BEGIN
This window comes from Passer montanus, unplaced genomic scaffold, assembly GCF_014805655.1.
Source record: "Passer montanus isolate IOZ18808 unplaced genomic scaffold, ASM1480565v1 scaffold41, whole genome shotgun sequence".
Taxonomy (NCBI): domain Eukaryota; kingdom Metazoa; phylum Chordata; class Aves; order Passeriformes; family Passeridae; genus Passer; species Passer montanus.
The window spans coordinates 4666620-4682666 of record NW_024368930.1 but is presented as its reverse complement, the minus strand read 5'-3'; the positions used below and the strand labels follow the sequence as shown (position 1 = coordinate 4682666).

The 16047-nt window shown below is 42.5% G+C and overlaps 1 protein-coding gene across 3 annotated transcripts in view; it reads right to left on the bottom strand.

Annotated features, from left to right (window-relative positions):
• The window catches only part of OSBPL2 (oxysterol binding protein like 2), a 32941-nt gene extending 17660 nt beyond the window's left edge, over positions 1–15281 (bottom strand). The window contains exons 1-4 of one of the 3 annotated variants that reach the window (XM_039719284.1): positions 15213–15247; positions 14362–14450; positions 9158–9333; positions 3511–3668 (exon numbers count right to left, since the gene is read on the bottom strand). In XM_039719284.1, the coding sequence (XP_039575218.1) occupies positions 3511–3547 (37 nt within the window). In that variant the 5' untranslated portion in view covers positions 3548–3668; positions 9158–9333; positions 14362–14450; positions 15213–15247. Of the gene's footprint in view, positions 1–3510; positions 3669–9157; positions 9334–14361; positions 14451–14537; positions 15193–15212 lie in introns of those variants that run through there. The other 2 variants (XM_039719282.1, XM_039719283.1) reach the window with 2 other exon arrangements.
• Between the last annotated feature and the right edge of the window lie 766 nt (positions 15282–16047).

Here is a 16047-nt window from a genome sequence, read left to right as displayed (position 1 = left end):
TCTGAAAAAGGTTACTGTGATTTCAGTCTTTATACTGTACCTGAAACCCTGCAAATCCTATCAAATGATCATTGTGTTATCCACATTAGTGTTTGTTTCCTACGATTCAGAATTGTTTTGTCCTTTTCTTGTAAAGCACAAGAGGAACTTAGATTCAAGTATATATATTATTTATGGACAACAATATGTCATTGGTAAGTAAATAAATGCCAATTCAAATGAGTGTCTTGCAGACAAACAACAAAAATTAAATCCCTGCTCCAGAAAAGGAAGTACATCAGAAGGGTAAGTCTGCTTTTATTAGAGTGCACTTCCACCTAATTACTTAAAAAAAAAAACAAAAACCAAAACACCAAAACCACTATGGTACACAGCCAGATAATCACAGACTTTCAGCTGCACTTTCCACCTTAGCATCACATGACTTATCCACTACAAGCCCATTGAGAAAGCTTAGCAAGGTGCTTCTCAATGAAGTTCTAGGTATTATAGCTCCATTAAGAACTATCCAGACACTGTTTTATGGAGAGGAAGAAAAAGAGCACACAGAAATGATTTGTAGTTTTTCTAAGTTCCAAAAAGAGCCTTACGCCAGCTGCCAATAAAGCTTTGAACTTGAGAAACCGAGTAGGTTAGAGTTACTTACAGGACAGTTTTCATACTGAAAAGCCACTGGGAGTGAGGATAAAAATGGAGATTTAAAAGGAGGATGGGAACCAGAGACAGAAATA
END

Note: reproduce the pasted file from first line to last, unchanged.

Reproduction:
This window comes from Passer montanus, unplaced genomic scaffold, assembly GCF_014805655.1.
Source record: "Passer montanus isolate IOZ18808 unplaced genomic scaffold, ASM1480565v1 scaffold41, whole genome shotgun sequence".
Taxonomy (NCBI): domain Eukaryota; kingdom Metazoa; phylum Chordata; class Aves; order Passeriformes; family Passeridae; genus Passer; species Passer montanus.
The window spans coordinates 4666620-4682666 of record NW_024368930.1 but is presented as its reverse complement, the minus strand read 5'-3'; the positions used below and the strand labels follow the sequence as shown (position 1 = coordinate 4682666).

The 16047-nt window shown below is 42.5% G+C and overlaps 1 protein-coding gene across 3 annotated transcripts in view; it reads right to left on the bottom strand.

Annotated features, from left to right (window-relative positions):
• The window catches only part of OSBPL2 (oxysterol binding protein like 2), a 32941-nt gene extending 17660 nt beyond the window's left edge, over positions 1–15281 (bottom strand). The window contains exons 1-4 of one of the 3 annotated variants that reach the window (XM_039719284.1): positions 15213–15247; positions 14362–14450; positions 9158–9333; positions 3511–3668 (exon numbers count right to left, since the gene is read on the bottom strand). In XM_039719284.1, the coding sequence (XP_039575218.1) occupies positions 3511–3547 (37 nt within the window). In that variant the 5' untranslated portion in view covers positions 3548–3668; positions 9158–9333; positions 14362–14450; positions 15213–15247. Of the gene's footprint in view, positions 1–3510; positions 3669–9157; positions 9334–14361; positions 14451–14537; positions 15193–15212 lie in introns of those variants that run through there. The other 2 variants (XM_039719282.1, XM_039719283.1) reach the window with 2 other exon arrangements.
• Between the last annotated feature and the right edge of the window lie 766 nt (positions 15282–16047).

Here is a 16047-nt window from a genome sequence, read left to right as displayed (position 1 = left end):
TCTGAAAAAGGTTACTGTGATTTCAGTCTTTATACTGTACCTGAAACCCTGCAAATCCTATCAAATGATCATTGTGTTATCCACATTAGTGTTTGTTTCCTACGATTCAGAATTGTTTTGTCCTTTTCTTGTAAAGCACAAGAGGAACTTAGATTCAAGTATATATATTATTTATGGACAACAATATGTCATTGGTAAGTAAATAAATGCCAATTCAAATGAGTGTCTTGCAGACAAACAACAAAAATTAAATCCCTGCTCCAGAAAAGGAAGTACATCAGAAGGGTAAGTCTGCTTTTATTAGAGTGCACTTCCACCTAATTACTTAAAAAAAAAAACAAAAACCAAAACACCAAAACCACTATGGTACACAGCCAGATAATCACAGACTTTCAGCTGCACTTTCCACCTTAGCATCACATGACTTATCCACTACAAGCCCATTGAGAAAGCTTAGCAAGGTGCTTCTCAATGAAGTTCTAGGTATTATAGCTCCATTAAGAACTATCCAGACACTGTTTTATGGAGAGGAAGAAAAAGAGCACACAGAAATGATTTGTAGTTTTTCTAAGTTCCAAAAAGAGCCTTACGCCAGCTGCCAATAAAGCTTTGAACTTGAGAAACCGAGTAGGTTAGAGTTACTTACAGGACAGTTTTCATACTGAAAAGCCACTGGGAGTGAGGATAAAAATGGAGATTTAAAAGGAGGATGGGAACCAGAGACAGAAATA